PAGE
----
The sign out front reads “Front Range Barbeque & Home Style Meals” for brevity’s sake.
If proprietor Brian Fortinberry tried to advertise everything his establishment offered by the roadside, he’d need a bigger sign. That’s because, while barbeque might be the glue that holds everything together, the Westside eatery has developed a reputation for much more, including its affinity for original live music and a successful catering arm, as well as taking craft beers very seriously.
When asked, for instance, if he carried Coors Light on tap, Fortinberry paused, a quizzical look on his face.
“Was that a joke?”
While bottled beer brewed by a mega-corporation is available at the eatery, Fortinberry said it’s the non-corporate feel of Front Range Barbeque that provides its character and keeps many of his regulars coming back.
“When you walk in, whether intentional or not, it’s like going to someone’s house and hanging out. We never meant it to feel like a starchy restaurant. We’re more casual and we want you to come hang out and have a good time,” Fortinberry said.
The location at 2330 W. Colorado Ave. might feel like someone’s house, because at one point it was. The location has also been a Japanese restaurant and a hot dog joint.
In its current iteration, the establishment offers Southern-style barbeque, which is a dry rub, Fortinberry explained, adding the kitchen also makes three unique sauces from scratch. Many of the meats are smoked “low and slow” for between 18 to 24 hours over hickory, pecan or apple woods — sometimes all three.
“I don’t think people realize how much goes into some of these dishes,” Fortinberry said. “If you’re getting a burger somewhere, it’s cooked and done. But if you want a brisket sandwich, about 20 hours went into that sandwich. A lot of effort goes into each and every plate.”
But it’s not just about the barbeque.
“It’s in the name and it’s usually what people think of when they think of us,” he said. “But we also put lot of love into a really good burger. We have Cajun specials and catfish.”
New York strip steaks and teriyaki were once found on the pages of the original menu, which changes periodically. Today, ribs are the most popular.
“But you can order anything on the menu and know it was painstakingly gone over to make it the best,” he said.
He explained that his entire concept is a constant work in progress.
“When I moved out here, I had brisket for the first time,” Fortinberry said. “People were all about the brisket. It’s taken years to find the best techniques to cook our brisket. We’ve tried 100 different ways. I think now we’ve got it pretty much perfected.”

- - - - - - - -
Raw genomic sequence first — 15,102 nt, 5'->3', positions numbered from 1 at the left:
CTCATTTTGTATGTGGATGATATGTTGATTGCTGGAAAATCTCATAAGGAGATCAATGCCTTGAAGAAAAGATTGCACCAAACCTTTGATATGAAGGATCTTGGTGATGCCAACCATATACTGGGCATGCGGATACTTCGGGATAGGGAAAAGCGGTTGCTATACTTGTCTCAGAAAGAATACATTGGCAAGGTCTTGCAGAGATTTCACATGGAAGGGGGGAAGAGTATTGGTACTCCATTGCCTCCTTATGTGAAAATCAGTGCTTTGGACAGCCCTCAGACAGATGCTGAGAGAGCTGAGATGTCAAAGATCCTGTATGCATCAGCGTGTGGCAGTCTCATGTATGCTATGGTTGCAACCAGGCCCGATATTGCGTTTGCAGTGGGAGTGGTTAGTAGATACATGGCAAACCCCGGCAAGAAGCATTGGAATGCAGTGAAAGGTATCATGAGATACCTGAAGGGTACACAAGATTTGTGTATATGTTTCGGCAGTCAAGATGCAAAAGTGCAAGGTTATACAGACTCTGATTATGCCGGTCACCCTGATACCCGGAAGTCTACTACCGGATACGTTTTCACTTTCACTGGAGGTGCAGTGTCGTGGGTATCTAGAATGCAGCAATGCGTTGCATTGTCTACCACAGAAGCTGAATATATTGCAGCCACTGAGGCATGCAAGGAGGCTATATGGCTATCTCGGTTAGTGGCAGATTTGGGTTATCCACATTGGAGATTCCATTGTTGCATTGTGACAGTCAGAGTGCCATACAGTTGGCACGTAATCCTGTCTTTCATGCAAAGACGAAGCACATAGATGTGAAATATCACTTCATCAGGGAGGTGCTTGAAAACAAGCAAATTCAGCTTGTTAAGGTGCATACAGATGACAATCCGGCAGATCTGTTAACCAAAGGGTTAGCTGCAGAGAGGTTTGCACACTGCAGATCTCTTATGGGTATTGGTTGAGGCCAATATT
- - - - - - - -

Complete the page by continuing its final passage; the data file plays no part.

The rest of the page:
‘No one does that’
Fortinberry was born in Louisiana and moved to Birmingham, Ala., as a teenager. He attended Auburn University and earned a degree in building science. Fortinberry said he knew he wanted to move out of the South and, in 1997, was traveling through Colorado on his way to northern California to explore some job opportunities.
“I stopped in Colorado to visit some friends. One week turned into two,” he said. “Two weeks turned into a month. Then I ran out of money and I kinda liked this place. I decided to stay, and I got a job in construction.”
Fortinberry had been camping in Woodland Park and showering at local RV parks before going to interviews.
“After the interview, I’d take my suit off, put on my sandals and go back to my camp,” he said. He used his college degree for three years, but wanted to own his own business. Brian and his brother Steve, who had nearly two decades of restaurant experience, invested “a shoestring budget” in 2000 into purchasing, equipping and remodeling their newest venture. About five years later, Brian bought his brother’s share.
Fortinberry said, in the beginning, there was little in the way of a plan.
“We decided to open a restaurant but didn’t know what we were going to do,” he said. “We were brothers who wanted to work together and create something. We’re both from the South and, in 2000, there were only a couple barbeque places in town. I thought a Southern-style place was needed.”
Fortinberry said they did several things in the beginning that seemed strange at the time, but are pretty common today.
“We started with two beers on tap and a keg cooler built into the bar,” he said. “We rotated those beers and, in the early 2000s, people were like, ‘Whoa. Why can’t I get the beer I had yesterday?’ Till 2005 or , customers couldn’t figure out why we kept changing our beer. No one does that.”
Taps expanded from two to four in 2003 and, about five years ago, a friend helped convert Fortinberry’s system into the 10 taps he has today. He said the majority of those beers tend to be from Colorado, including Colorado Springs.
“It’s not because I’m trying to just do Colorado,” he said. “I just want the best possible all the time. I want to support local breweries, then Colorado breweries. But I won’t turn away an English or Belgian or German [beer]. Anywhere in the world, if it’s good beer; I want it.”
Fortinberry said he looks for the same quality in his musical acts, which play Wednesdays and many weekends. Popular genres include blues, bluegrass and zydeco.
“It has to be original music, and we get a lot of touring bands,” he said. “The categories are so mixed anymore. Sometimes it’s hard to say that this is bluegrass. It’s bluegrass that ran into country that ran into Americana that ran into rap. It’s crazy what you hear these days.”
Fortinberry has seen success during the past 15 years, adding everything he’s done right in business has been inspired by his life philosophy.
“I’m on earth to enjoy myself,” he said. “I work my ass off and put in a lot of hours. I wouldn’t do that for the money. I truly enjoy what I do.”
And based on the crowds that gather for original music, craft beer and home-cooked food, the public seems to enjoy it too.
Front Range Barbecue & Home Style Meals
Location: 2330 W. Colorado Ave.
Contact: 632-2596, frontrangebarbeque.com